John Smoltz has never been an autograph guy. Oh sure, he signs and he attends autograph signing sessions, such as Tristar Productions’ Collector’s shows. And he’s a nice, cordial, outgoing signer who is always polite and respectful of autograph-seekers, and his signature is distinctive and consistent.
Smoltz just doesn’t ask others for their autograph. Never has, and he doesn’t see that changing anytime soon.
Smoltz, in fact, says he only ever asked for, maybe, five autographs in his life … and he can’t even remember all five.
Tiger Woods was one, and he has an autograph from Magic Johnson, but someone got the signature for him.
“The (sports memorabilia) industry is growing; it’s continually getting bigger. I’m always surprised by the cards I see,” said Smoltz, the right-handed pitcher who played in the majors from 1988-2009, primarily for Atlanta before seeing time his final season with Boston and St. Louis.
He had a 213-155 career record, along with 154 saves. He was an eight-time All-Star whose trophy collection includes the 1992 NLCS MVP, the 1996 NL Cy Young Award, the 2002 NL Rolaids Relief Pitcher of the Year, the 2005 Lou Gehrig Memorial Award, the 2005 Roberto Clemente Award, and the 2007 Branch Rickey Award.
Oh yeah, he also was a 2015 inductee into the Baseball Hall of Fame.
“When I was a kid, there was not as many (baseball card) options as (there are now), which is nice to see. I used to collect (cards) as a kid, until (I stopped when I got to) about A-League (of the minors).”
His collection, though, was about 40,000 cards, he said.
Smoltz, who collected with a friend, said they always tried to create their own sets.
So why does he skip the autograph trail?
“I want to respect (others’) time and if I get to meet them, that’s more important to me, especially at this point in my life,” said Smoltz, now 49.
Smoltz had an amazing season for Atlanta in 1996, winning a career-high 24 games, while losing only 8. He also had 276 strikeouts that season.
Smoltz was just as dominant in 2002 – but as a relief pitcher.He went 3-2 that season, with a league-leading 55 saves.
Smoltz had 45 and 44 saves each of the next two seasons.
“It was an interesting career, one with a lot of ups and downs,” Smoltz said. “Going to the bullpen was the hardest thing I ever had to do. It wasn’t my desire or choice, (but rather), it was an opportunity to (keep) Atlanta as my home (team) and stay playing for (manager) Bobby Cox.”
Smoltz’ 21-year career spanned 723 regular-season games and more than 3,400 innings pitched. He had 481 starts, 53 complete games and close to 3,100 career strike outs.
He also had 14 years (25 series) of experience in the post-season and finished with a 15-4 record and 4 saves in the playoffs and World Series.
And with a bat, Smoltz even cracked five home runs in his career, as well as two triples.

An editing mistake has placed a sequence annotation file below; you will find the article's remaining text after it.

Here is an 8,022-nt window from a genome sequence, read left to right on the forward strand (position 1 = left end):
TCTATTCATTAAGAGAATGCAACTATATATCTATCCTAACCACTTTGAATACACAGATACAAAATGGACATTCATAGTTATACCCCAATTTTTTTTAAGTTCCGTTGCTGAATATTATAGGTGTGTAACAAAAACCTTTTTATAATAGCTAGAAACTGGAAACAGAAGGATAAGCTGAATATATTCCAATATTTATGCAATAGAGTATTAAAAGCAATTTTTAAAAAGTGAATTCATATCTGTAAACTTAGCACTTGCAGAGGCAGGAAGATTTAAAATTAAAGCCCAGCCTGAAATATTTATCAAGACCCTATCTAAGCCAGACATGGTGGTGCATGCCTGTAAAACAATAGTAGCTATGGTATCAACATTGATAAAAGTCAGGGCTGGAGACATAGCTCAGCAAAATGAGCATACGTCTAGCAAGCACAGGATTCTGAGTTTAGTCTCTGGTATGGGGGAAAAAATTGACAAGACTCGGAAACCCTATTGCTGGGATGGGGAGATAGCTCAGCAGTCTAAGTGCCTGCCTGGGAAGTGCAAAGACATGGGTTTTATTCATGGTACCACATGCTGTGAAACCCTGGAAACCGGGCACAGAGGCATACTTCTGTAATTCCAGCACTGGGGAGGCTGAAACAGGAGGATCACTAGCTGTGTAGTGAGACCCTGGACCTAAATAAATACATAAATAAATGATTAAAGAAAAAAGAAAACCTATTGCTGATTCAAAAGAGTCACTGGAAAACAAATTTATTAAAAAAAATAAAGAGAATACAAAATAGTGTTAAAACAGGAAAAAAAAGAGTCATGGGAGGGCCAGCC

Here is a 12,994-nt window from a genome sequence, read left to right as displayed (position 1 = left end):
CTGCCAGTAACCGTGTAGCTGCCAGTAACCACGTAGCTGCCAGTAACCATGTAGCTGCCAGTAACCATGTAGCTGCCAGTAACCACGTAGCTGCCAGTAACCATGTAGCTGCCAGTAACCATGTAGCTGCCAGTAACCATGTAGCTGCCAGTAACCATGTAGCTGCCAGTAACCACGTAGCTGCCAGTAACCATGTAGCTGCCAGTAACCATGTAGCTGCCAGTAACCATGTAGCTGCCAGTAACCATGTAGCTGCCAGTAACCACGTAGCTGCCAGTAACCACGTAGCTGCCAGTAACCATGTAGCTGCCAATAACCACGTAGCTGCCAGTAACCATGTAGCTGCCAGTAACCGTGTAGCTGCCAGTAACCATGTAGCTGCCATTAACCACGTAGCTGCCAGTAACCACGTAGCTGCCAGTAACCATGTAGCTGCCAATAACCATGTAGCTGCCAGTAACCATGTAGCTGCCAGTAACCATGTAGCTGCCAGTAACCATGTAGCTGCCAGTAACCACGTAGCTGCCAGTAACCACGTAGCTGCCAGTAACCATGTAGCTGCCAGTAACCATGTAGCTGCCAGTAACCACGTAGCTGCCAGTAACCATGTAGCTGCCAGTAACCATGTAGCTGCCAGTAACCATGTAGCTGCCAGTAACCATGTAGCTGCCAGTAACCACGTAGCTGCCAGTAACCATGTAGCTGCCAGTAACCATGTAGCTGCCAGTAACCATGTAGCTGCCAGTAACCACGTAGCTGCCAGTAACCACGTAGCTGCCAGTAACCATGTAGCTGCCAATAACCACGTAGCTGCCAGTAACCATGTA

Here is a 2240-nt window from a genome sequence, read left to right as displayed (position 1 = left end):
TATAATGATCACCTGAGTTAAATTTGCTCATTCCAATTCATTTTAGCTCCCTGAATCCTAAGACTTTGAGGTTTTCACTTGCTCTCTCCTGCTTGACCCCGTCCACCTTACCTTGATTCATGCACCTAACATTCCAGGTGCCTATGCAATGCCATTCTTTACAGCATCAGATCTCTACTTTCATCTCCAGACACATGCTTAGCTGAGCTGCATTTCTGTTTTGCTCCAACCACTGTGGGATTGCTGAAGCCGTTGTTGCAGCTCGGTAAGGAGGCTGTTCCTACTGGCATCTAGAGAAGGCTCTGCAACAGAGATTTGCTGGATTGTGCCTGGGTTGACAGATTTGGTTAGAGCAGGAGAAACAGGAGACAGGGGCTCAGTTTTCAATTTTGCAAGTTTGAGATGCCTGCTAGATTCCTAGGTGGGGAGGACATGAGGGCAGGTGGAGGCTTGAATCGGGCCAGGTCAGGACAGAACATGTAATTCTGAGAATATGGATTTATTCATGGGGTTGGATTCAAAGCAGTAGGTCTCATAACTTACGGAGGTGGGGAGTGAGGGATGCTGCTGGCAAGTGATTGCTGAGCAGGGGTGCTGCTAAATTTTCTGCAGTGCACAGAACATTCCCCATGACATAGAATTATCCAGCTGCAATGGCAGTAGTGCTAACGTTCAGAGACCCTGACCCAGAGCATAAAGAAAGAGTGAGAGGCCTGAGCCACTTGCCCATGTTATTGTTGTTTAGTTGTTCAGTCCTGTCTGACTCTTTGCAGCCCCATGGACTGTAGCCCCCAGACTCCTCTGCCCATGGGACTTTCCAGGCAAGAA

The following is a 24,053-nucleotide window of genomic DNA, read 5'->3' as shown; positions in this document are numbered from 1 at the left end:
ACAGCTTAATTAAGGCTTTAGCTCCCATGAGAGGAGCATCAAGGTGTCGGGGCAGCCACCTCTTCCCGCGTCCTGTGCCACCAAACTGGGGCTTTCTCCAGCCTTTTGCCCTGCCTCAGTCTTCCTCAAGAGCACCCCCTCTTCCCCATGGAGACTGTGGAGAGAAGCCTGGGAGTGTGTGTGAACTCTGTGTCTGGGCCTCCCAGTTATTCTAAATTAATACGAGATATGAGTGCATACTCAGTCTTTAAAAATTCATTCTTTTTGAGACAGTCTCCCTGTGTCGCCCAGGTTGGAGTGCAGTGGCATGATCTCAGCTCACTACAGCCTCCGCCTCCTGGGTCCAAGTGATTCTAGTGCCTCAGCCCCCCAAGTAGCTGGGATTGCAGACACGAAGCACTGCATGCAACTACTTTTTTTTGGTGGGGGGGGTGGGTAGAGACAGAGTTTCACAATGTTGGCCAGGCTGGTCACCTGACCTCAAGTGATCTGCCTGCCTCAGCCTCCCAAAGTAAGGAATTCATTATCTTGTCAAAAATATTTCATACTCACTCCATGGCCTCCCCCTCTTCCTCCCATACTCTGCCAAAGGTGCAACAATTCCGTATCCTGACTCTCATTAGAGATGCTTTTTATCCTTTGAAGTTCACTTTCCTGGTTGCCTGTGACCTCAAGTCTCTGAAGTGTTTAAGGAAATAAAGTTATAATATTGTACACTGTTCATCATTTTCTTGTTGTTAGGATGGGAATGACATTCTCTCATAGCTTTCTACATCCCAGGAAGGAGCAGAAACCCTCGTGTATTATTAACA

His call to The Hall came in 2015 and he said, “it’s still somewhat unreal to think about.”
He added, “Last year, with all of the stuff surrounding the Hall of Fame, it happened so fast. Making it to the Hall of Fame was never a dream or goal of mine, (so) words cannot describe the emotion of getting that call (to the Hall) and having your career flash in front of you.
“More than anything, it helped me realize all of the people who had an impact on my career because, without them, there’s no chance I would have sustained the career I had. I’m also very grateful to my friends, my family, and others.”
Smoltz’ run in Atlanta was playoff-rich, but only one World Series title (1995), which he admitted was “a little frustrating.”
Smoltz’ run in Atlanta included pitching alongside fellow Hall of Famers Greg Maddux and Tom Glavine. It was a pitching staff that might well have been one of the best ever.
And who knows when another team will compile a staff of such strong pitchers for such a long period of time. Not even the New York Mets of 2016, which feature “some of the greatest young pitchers I’ve ever seen assembled on one team,” he said.
“It saddens me the greatness of pitching is never to the elite level or greater, but the overall depth and sustainability has never been more problematic,” he said.
When asked about starting and coming out of the bullpen, Smoltz compared it to golf. Think of the right-handed golfer who all of a sudden tried to golf left-handed. Sure, it’s golf, but it’s so, so different, starting with the mindset.
“As a starting pitcher, it was as if you drove your car at the same speed on the same route every day, (so), you’d have the structure of knowing what you were going to do,” he said. “As a closer, it was like you were in a NASCAR race and you had to drive as fast as you can.
“It’s two dynamically different things – being a starting pitcher and a relief pitcher.”
Which was more challenging?
Closing, without questions, he said, particularly due to the unpredictability of not knowing when you were going to pitch, how long, etc.
Another challenge that Smoltz admitted he would have liked was trying to strike out home run icon Hank Aaron.“I’m not sure I could have done it, but I would have liked to have tried,” he said.
Smoltz said fellow Hall of Famer Tony Gwynn was the hardest batter to strike out.
Ross Forman is a freelance contributor to Sports Collectors Digest. He can be reached at Rossco814@aol.com.